One of the things I love over Christmas and New Year is watching The World’s Strongest Man contest. It’s brilliant to see these guys carrying cars and tossing kegs.
Dr Gabrielle Lyon did a podcast with Dr Rangan Chatterjee and said that if we gain more muscle, we can protect our skeleton, improve mobility and balance, burn more fat, lower our risk of disease, increase our energy levels and live longer, better lives.
The WHO definition of healthy ageing is “to retain functional independence”. So it’s the strength rather than the size of muscles that matters and the new drugs that only increase muscle mass do not bring benefits.
Our muscle mass reaches its peak in our mid-30s and then goes down by about 1% per year. For over 60s, it’s been found (WHO) that the death rate is halved in the strongest 1/3 of the population. If you didn’t get an exercise habit when you were young, it becomes more and more important as you get older.
Muscles store energy as glycogen, a type of sugar. With less muscle, there’s less storage space for sugar and this can change your metabolism making insulin resistance and diabetes worse. Muscles also burn energy all the time even when you’re resting, so increasing your muscle is great for weight loss.
Hospitalization presents another danger. 10 days of bed rest causes a muscle loss of 2% in a young person but 10% in an elderly person. That’s 10 years of muscle loss in just over a week – and very hard to get back. Accelerated muscle loss in the elderly is called sarcopenia and is a cause of frailty, falls and death.
Even though muscle is important in so many ways, weight training remains much less popular than aerobic exercise. Gyms can put people off – the costs, the equipment, the other people that go there…(!)… Luckily, it’s easy enough to do resistance training at home, either with some simple hand weights (eg dumbbells, tins or bottles) or your body weight (eg press-ups, lunges and squats).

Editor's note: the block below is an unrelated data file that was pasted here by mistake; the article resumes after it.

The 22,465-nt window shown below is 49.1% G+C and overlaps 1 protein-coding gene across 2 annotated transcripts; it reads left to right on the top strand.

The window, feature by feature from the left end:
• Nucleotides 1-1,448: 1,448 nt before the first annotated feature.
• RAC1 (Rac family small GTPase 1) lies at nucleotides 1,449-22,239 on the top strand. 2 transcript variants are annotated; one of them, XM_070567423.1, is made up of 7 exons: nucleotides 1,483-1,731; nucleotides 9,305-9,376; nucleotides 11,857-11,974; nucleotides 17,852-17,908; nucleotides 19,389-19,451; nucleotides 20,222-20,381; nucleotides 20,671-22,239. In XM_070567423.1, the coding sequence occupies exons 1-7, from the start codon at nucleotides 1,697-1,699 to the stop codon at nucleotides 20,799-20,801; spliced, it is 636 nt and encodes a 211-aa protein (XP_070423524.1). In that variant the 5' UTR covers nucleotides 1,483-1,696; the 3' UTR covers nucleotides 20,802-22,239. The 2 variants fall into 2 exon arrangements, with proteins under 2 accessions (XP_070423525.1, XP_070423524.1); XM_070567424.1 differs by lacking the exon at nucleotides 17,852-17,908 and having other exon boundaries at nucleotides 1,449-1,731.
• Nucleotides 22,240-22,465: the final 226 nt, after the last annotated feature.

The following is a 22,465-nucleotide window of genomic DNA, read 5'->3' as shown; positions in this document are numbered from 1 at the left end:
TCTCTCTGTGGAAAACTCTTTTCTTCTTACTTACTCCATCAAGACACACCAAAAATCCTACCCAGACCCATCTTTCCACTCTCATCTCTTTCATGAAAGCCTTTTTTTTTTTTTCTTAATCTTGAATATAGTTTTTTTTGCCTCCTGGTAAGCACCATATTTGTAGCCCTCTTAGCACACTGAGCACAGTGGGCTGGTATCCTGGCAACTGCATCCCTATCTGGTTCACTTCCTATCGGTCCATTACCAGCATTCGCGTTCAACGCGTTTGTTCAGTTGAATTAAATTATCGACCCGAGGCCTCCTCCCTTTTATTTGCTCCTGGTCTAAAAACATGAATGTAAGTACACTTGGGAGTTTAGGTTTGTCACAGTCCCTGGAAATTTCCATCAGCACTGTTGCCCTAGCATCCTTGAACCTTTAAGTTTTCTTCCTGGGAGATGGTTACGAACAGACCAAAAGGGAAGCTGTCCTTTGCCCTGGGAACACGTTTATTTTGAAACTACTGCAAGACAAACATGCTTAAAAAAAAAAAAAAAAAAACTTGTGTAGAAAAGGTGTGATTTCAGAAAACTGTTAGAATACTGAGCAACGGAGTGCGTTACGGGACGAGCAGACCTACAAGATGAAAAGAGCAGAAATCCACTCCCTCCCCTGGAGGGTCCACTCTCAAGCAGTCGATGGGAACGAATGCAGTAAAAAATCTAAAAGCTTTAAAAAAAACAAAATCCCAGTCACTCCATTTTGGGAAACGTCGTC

Large weights put people off and can cause injury. Fortunately you can get a similar benefit by using small weights and doing the exercises very slowly. Women worry about getting big muscles but it’s very unlikely. I’ve been weight training for 40 years and my upper arms still measure only 10″ (25cm) like they always have.
Best of all is to do a mix of exercise types. Gabrielle recommends resistance training at least four days a week plus high-intensity interval training (HIIT). Dan John suggests everyone >50 should check that they’re able to stand on one foot for 10 seconds, so a 30-sec deep squat, hang from a bar for 30s, get off the ground without using their hands and do a 5 foot standing long jump. Brendan Egan recommends 2 sessions of strength work and 3 sessions of aerobic a week plus stretching/flexibility – I once heard Donny Osmond say, “as you get older it’s important to stay limber.”
Another big hazard is sitting for long periods. Just stand up every 20-30 minutes to engage with gravity – it’s called non-exercise movement (see Joan Vernikos, Sitting Kills) and brings big benefits for something so simple.